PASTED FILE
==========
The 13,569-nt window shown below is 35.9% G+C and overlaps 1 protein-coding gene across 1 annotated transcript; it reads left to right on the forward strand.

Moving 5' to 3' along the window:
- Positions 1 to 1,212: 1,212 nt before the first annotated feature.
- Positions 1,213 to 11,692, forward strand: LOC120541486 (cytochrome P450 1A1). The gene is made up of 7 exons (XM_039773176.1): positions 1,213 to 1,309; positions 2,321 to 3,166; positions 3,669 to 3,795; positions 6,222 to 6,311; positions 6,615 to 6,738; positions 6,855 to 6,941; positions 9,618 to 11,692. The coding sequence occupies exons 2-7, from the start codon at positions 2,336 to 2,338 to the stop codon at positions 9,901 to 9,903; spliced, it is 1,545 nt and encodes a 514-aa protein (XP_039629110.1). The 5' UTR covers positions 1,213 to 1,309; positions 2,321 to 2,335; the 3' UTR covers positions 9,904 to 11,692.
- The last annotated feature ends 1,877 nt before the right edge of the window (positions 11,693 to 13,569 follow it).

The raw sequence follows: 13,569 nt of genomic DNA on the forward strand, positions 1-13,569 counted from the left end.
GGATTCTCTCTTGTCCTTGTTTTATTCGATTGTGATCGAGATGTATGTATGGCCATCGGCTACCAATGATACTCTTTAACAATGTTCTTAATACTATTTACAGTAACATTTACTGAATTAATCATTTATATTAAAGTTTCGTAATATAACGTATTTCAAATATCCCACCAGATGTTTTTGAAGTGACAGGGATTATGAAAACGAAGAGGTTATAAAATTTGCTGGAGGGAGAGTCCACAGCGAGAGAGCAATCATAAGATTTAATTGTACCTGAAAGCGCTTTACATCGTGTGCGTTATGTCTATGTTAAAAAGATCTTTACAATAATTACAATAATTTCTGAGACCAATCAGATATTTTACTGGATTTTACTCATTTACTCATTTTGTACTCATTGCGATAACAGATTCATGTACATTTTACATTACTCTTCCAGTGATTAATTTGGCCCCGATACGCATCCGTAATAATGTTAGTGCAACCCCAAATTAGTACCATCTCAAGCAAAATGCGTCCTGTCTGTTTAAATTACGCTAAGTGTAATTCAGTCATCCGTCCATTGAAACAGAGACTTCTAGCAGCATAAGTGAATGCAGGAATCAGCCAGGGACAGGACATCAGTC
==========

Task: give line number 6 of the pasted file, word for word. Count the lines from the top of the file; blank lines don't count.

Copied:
The raw sequence follows: 13,569 nt of genomic DNA on the forward strand, positions 1-13,569 counted from the left end.